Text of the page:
The Remedy for Bad Speech Is…

By on April 15, 2005

As a nonreligious political liberal who has spent much his
career defending religious students and students under the thumb of censorship
from the left, I am used to defending protests or expression that I do not
agree with. In fact, as I have often quipped, “I almost feel like I am cheating
when I defend points of view I agree with.” Whatever I may feel about protests
like the affirmative action bake sales, however, I am far more offended by efforts by official
power to squelch them
. One of the reasons I find the attempts to stop these
protests so wrongheaded is that by trying to stop them before they start,
administrators underestimate students’ ability to defend themselves in open
debate and to answer what they see as bad speech with more speech.

As students at UNC Charlotte demonstrated, students who
dislike the affirmative action bake sales are hardly helpless (one-time
registration required):

In the center of the UNC
Charlotte campus, students hung a sign Tuesday that read: “Before Affirmative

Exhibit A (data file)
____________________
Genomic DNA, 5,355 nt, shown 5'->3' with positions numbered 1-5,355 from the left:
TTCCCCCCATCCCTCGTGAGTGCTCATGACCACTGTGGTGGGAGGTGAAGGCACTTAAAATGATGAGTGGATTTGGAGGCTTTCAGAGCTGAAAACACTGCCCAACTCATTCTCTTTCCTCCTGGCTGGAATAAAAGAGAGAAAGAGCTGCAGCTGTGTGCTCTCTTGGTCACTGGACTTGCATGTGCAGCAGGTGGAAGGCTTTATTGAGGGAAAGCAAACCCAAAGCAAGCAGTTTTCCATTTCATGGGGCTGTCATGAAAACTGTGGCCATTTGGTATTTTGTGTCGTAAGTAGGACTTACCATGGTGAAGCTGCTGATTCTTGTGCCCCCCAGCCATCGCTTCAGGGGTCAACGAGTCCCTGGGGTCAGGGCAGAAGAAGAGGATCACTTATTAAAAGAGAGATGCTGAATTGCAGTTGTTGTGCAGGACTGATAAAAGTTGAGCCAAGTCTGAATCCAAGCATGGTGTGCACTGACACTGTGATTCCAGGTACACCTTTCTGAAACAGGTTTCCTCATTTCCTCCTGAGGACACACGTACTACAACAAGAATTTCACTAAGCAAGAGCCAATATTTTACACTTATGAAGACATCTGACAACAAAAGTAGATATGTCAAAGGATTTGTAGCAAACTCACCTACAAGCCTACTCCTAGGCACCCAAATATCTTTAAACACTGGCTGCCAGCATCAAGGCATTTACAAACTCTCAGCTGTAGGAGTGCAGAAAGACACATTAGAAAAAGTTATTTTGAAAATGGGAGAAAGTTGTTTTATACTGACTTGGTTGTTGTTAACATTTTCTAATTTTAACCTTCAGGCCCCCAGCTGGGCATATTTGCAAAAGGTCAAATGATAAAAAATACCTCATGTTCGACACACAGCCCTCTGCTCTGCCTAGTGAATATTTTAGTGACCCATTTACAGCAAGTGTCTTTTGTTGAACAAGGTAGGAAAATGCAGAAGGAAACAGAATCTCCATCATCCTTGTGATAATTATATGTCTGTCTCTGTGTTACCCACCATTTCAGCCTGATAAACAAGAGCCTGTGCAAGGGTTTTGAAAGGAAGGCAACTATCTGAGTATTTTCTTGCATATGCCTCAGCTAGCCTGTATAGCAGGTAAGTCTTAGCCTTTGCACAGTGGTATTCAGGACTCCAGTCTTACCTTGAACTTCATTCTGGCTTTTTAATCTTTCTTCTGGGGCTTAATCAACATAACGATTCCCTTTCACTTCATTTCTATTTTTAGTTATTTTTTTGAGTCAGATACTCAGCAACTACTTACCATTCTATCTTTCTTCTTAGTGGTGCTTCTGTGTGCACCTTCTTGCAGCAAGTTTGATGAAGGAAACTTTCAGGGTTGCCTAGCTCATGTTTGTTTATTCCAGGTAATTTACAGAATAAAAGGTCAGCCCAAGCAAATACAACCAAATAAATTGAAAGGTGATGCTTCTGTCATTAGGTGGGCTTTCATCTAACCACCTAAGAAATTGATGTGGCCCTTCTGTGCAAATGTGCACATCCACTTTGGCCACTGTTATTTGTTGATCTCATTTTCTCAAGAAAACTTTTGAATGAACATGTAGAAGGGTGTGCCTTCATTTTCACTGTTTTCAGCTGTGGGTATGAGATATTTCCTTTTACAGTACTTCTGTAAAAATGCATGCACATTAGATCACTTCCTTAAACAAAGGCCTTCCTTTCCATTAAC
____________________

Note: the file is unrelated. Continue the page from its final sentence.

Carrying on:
Action: White men only.”

Just a few feet away, students who oppose affirmative action
pretended to sell cookies and brownies according to the buyer’s race or gender.

Dozens of supporters and opponents of affirmative action
staged simultaneous demonstrations at UNCC, stoking emotions on both sides.

I think the students who held their counter-protest had the
right idea; rather than suppress speech, take the argument head on. The article
goes on to note that “the protests were largely peaceful but sparked insults
and several angry shouting matches between white and black students. At least
one student could be seen crying, and others were shaken.” While I sympathize
with the students who were angered by the affirmative action bake sale, this is
the natural consequence of arguments that “touch
the heart of the existing order
.” Compassion is an important value, and
politeness is admirable under many circumstances, but real freedom without hurt
feeling is neither possible nor desirable.

Schools: University of North Carolina – Charlotte